Need to create a creepy atmosphere for your horror flick? These lighting techniques are a great place to start.
Making a scary movie actually scary can be a serious challenge, but filmmakers have found ways to communicate danger, fear, and other horrible emotions onto the screen visually by turning certain cinematographic techniques into horror conventions. One of the most prolific and effective of those conventions is lighting, which helps to not only create atmosphere but to also withhold visual information from audiences, giving you, the filmmaker, more opportunities to scare the mustard out of them.
In this video from Aputure, you'll get to learn five horror film lighting techniques that are, yes, very conventional and traditional, but also incredibly effective and efficient at creating a horror-filled environment in which to torment your viewers. Check it out below:
- Uplighting: The ol' flashlight-under-your-chin trick! Set a light source under your character's face to create unnatural-looking shadows. Consider using practicals to motivate the look.
- Backlighting: Silhouettes are scary as hell! "What is that thing? Is it angry? Does it have teeth?" You can achieve this look by setting a light source behind your subject.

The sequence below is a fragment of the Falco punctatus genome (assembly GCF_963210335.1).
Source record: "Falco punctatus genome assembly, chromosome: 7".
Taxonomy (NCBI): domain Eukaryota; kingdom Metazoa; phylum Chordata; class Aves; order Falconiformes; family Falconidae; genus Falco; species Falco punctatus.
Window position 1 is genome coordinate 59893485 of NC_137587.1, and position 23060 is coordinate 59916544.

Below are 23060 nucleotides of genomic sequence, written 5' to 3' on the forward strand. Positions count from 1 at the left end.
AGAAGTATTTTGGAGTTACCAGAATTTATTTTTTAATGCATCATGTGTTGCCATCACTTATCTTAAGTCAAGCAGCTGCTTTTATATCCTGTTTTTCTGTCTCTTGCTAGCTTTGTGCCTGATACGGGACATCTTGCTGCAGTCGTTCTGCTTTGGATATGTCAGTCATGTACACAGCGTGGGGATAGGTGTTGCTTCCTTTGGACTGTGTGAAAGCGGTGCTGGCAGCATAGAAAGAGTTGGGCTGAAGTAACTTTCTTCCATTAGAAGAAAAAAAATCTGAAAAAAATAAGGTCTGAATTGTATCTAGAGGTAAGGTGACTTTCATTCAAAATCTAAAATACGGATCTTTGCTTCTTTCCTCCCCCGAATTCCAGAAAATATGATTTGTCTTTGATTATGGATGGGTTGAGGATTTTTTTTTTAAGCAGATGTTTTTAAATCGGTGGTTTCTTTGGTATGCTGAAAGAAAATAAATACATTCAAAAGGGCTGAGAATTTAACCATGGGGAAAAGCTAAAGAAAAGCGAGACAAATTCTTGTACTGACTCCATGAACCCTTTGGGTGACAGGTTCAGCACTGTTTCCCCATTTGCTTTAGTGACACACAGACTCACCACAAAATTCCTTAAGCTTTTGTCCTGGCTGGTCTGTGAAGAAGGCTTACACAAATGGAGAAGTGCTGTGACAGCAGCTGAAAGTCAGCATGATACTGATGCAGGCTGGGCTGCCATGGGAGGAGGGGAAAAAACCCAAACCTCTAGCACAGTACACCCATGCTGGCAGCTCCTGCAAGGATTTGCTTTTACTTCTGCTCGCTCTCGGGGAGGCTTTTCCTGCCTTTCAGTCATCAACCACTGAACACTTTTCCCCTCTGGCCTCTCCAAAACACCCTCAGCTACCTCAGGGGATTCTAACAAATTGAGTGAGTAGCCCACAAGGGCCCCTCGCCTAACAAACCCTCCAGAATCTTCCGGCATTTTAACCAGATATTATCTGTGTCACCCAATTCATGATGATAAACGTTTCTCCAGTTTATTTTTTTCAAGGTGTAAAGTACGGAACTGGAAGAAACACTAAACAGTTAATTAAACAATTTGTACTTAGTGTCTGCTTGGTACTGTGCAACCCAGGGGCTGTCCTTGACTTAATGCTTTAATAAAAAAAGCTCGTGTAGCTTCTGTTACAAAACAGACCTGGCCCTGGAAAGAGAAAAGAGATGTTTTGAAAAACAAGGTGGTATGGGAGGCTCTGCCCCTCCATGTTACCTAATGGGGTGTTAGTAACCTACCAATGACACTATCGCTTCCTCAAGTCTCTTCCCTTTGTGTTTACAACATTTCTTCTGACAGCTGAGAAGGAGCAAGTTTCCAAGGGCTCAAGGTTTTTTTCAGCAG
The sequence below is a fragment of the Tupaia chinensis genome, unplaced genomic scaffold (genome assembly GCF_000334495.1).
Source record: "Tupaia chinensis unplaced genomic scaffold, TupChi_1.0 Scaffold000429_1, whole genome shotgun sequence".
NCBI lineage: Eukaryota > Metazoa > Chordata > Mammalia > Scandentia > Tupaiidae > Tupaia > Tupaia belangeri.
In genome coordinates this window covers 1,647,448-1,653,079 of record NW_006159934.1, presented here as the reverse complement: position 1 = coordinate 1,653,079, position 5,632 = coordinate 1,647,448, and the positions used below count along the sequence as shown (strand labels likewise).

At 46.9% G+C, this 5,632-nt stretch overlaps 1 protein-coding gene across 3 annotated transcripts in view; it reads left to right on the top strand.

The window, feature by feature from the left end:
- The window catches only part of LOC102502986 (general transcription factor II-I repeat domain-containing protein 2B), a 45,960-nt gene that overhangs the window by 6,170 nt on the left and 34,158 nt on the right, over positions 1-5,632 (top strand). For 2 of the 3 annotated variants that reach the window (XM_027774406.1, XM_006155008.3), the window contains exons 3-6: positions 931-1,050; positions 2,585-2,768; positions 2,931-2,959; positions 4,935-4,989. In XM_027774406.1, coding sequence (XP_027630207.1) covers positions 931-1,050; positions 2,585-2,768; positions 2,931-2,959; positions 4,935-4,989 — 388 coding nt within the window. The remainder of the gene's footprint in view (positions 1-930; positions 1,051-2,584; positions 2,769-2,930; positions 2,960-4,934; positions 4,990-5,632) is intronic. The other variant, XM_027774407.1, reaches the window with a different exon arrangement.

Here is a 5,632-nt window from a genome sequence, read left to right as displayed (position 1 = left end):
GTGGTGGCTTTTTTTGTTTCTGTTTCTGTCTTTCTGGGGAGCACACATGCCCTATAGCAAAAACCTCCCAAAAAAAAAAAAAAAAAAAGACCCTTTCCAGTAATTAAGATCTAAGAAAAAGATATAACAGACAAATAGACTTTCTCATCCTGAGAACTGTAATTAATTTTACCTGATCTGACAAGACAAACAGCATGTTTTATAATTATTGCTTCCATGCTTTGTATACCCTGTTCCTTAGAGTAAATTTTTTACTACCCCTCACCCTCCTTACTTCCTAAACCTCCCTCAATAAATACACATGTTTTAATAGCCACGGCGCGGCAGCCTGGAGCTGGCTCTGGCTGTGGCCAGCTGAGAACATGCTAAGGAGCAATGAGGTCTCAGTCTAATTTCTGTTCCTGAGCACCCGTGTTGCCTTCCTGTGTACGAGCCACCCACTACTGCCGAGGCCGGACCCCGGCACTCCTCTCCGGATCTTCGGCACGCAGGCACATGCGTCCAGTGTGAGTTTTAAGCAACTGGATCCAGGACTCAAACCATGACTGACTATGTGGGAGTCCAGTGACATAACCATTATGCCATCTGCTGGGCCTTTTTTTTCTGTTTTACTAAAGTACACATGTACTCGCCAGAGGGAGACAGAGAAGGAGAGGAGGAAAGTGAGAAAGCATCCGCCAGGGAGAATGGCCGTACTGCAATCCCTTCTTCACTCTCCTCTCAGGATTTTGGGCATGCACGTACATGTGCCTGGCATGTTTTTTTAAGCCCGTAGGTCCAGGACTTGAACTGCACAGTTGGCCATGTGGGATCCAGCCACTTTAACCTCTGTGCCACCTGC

- Spotlighting: Classic investigatory POV, right...your character hears a noise and goes to investigate with a flashlight. You can use a flashlight to create this effect, but a powerful spot might be necessary if you need more illumination.
- The color red: Because blood is red, you know? Throw on a saturated red gel over a light and, boom, you've got dangerous, bloody red vibes all over the place.
- Long shadows: What's the most famous shadow in cinematic history? Answer: Nosferatu's, in all of its creepy, bony glory. That thing was long as hell and gave viewers the impression that his presence stretched further than his physical self. Use a hard light for this.
Of course, you don't have to go conventional when lighting your horror flick; there are plenty of films out there that have bucked tradition and lit scenes in different ways. Many filmmakers opt for even lighting or lighting without buckets of contrast, which helps create a strange uneasiness because, damn, we all know that something is out there trying to kill something...the music, the camera work, the color grade, and other cinematic cues are telling us so!
What are some other lighting techniques you've used in your horror films? Let us know in the comments below.